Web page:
Next to fleas, ticks are probably the worst insect-enemy of your dog. These parasites attach themselves to your dog’s skin. If they go undetected, ticks can stay attached for hours at a time. They use their mouth parts to suck blood out of your pet; that’s what ticks feed on. At the same time, they spread many contagious diseases from host to host. The sooner a tick is removed from a dog, the better. That’s why you need to know how to properly remove a tick from your dog. And that’s why it’s so important to check your dog periodically. Especially if he/she travels into the woods. Ticks can especially be found in tall grasses, bushes, and in leafy trees and other thick growth.
Since ticks are blood-sucking parasites, they are always looking for a warm-blooded host to attach itself to. It uses dogs, humans, and other mammals. These insects can only crawl; they can’t jump or fly. So they also use their host as a means of transportation.
To properly remove a tick from your dog, you’ll have to identify it first. You’ll need to sit your dog down in front of you. Run your hands over his/her
ears and head. Feel through their fur for hard bumps near the skin. These hard bumps won’t move. Then, proceed down the neck, across their back, and down their hindside. Also, check their chests, tummies, legs, and feet.
If you do find a hard bump, spread your dog’s fur apart in that area and examine it. If the bump turns out to be an insect that has eight legs, it could well be a tick. And the sooner you properly remove a tick from your dog, the better. You probably won’t see its head because a tick buries it into the host its currently feeding on.
First, gather together some supplies you’ll need to remove the tick from your dog. You’ll need a pair of tweezers, rubbing alcohol, cotton balls, and maybe a glass jar with a lid. If you want to keep the tick in case your dog is infected with a contagious disease, you can place it in the jar. A little rubbing alcohol poured in the bottom of the jar will kill the tick. You may also need an assistant if your dog is fidgety and won’t hold still while you properly remove the tick.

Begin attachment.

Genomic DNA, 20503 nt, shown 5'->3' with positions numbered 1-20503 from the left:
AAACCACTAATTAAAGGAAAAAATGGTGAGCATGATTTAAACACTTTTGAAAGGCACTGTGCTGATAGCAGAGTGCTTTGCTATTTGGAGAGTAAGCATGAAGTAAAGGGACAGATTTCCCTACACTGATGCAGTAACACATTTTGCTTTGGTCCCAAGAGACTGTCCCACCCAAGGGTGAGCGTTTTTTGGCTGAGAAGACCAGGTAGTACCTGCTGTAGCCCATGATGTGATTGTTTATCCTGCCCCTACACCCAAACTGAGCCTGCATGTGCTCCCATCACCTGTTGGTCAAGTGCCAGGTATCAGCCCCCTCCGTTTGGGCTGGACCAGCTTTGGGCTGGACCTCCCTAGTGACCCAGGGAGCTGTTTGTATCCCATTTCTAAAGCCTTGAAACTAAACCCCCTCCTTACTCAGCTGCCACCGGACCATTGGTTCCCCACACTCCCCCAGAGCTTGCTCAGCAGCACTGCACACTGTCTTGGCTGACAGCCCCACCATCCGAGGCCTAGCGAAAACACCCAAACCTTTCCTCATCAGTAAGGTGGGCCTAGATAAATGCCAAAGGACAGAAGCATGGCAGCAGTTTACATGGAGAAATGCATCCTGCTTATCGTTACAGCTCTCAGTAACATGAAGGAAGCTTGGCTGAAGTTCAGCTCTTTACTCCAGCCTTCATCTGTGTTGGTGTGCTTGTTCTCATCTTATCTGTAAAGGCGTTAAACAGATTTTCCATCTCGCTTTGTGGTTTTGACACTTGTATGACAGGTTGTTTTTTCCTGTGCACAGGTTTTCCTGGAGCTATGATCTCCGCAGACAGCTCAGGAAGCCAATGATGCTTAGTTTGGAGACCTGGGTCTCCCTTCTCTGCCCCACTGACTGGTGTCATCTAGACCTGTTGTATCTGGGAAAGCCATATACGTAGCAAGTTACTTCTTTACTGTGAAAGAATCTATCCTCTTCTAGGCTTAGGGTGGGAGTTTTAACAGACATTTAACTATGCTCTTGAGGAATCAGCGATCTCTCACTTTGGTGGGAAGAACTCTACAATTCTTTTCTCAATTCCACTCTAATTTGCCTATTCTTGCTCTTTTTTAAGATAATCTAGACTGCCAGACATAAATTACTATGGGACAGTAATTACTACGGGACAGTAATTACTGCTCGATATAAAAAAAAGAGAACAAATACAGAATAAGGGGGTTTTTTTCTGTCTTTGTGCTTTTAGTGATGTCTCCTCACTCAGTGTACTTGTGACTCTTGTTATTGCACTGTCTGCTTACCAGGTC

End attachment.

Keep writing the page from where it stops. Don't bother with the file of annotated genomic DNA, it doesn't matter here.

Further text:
Next, wash your hands with an antibacterial soap. Use a cotton ball to dab some rubbing alcohol around the area where the insect is located. Then, sterilize the tweezers with a new cotton ball and more rubbing alcohol. Then use the tweezers to firmly grasp near the head of the tick. Your goal, to properly remove a tick from your dog, is to remove the entire tick, head and all. Slowly pull the tweezers up and away from your dog’s skin. If the head of the blood-sucking parasite is still attached, try to pull it out with the tweezers.
Immediately place the tick into the jar with the rubbing alcohol. Seal it closed with the lid.
Once you properly remove a tick from your dog, use a clean cotton ball and more rubbing alcohol to sterilize the bite location on its skin. Then, finish up by washing your hands with an antibacterial soap.
Watch your dog and check the bite location on his or her skin for the next three to four weeks at least. Watch in case redness and swelling develops. Unfortunately, it may take several months for the symptoms of Lyme Disease, for example, to appear. If the tick did spread a contagious disease to your dog, your pet may exhibit symptoms such as fever, weakness, loss of appetite, swollen glands, et cetera. Contact your veterinarian immediately if you notice any change in your dog.
If you live in an area where ticks and Lyme Disease are a particular problem, ask your veterinarian about a Lyme Disease vaccination. This way, even if you do have to properly remove a tick from your dog, he or she will be vaccinated against this Disease. You can also inquire about a topical treatment for your dog that will help keep ticks away. Some flea treatments actually repel ticks too.